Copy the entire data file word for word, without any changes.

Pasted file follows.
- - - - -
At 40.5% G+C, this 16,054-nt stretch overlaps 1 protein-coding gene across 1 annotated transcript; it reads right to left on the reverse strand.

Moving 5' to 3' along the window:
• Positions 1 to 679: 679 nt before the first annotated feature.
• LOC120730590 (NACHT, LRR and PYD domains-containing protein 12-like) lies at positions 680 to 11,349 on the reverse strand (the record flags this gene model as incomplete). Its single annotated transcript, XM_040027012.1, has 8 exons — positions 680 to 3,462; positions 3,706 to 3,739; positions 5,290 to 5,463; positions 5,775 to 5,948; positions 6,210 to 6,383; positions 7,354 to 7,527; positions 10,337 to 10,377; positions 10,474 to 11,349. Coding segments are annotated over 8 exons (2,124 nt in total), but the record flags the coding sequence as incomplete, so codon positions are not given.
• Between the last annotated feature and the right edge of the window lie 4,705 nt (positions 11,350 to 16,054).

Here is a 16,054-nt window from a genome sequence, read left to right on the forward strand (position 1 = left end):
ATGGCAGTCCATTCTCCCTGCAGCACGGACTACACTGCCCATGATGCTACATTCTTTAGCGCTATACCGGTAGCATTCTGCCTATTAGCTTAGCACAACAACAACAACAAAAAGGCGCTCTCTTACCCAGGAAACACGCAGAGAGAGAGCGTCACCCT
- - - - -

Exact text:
At 40.5% G+C, this 16,054-nt stretch overlaps 1 protein-coding gene across 1 annotated transcript; it reads right to left on the reverse strand.

Moving 5' to 3' along the window:
• Positions 1 to 679: 679 nt before the first annotated feature.
• LOC120730590 (NACHT, LRR and PYD domains-containing protein 12-like) lies at positions 680 to 11,349 on the reverse strand (the record flags this gene model as incomplete). Its single annotated transcript, XM_040027012.1, has 8 exons — positions 680 to 3,462; positions 3,706 to 3,739; positions 5,290 to 5,463; positions 5,775 to 5,948; positions 6,210 to 6,383; positions 7,354 to 7,527; positions 10,337 to 10,377; positions 10,474 to 11,349. Coding segments are annotated over 8 exons (2,124 nt in total), but the record flags the coding sequence as incomplete, so codon positions are not given.
• Between the last annotated feature and the right edge of the window lie 4,705 nt (positions 11,350 to 16,054).

Here is a 16,054-nt window from a genome sequence, read left to right on the forward strand (position 1 = left end):
ATGGCAGTCCATTCTCCCTGCAGCACGGACTACACTGCCCATGATGCTACATTCTTTAGCGCTATACCGGTAGCATTCTGCCTATTAGCTTAGCACAACAACAACAACAAAAAGGCGCTCTCTTACCCAGGAAACACGCAGAGAGAGAGCGTCACCCT